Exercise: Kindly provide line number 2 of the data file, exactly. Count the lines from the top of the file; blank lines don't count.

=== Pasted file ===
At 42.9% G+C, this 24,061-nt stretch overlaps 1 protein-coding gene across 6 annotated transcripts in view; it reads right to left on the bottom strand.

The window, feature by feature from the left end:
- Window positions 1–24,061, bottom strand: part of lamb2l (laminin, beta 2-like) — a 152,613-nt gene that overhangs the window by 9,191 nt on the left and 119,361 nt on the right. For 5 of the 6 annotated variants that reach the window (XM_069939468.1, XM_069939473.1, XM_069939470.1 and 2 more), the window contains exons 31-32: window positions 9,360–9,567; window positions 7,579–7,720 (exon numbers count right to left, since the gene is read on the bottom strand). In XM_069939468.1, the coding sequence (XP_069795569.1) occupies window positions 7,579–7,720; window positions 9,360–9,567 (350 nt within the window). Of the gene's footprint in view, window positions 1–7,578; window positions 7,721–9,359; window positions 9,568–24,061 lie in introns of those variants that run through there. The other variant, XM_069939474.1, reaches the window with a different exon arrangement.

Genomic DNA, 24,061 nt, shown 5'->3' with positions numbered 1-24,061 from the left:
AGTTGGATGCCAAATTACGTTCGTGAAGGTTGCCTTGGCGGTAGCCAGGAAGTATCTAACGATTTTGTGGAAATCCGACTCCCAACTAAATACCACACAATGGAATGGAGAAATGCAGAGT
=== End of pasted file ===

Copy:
The window, feature by feature from the left end: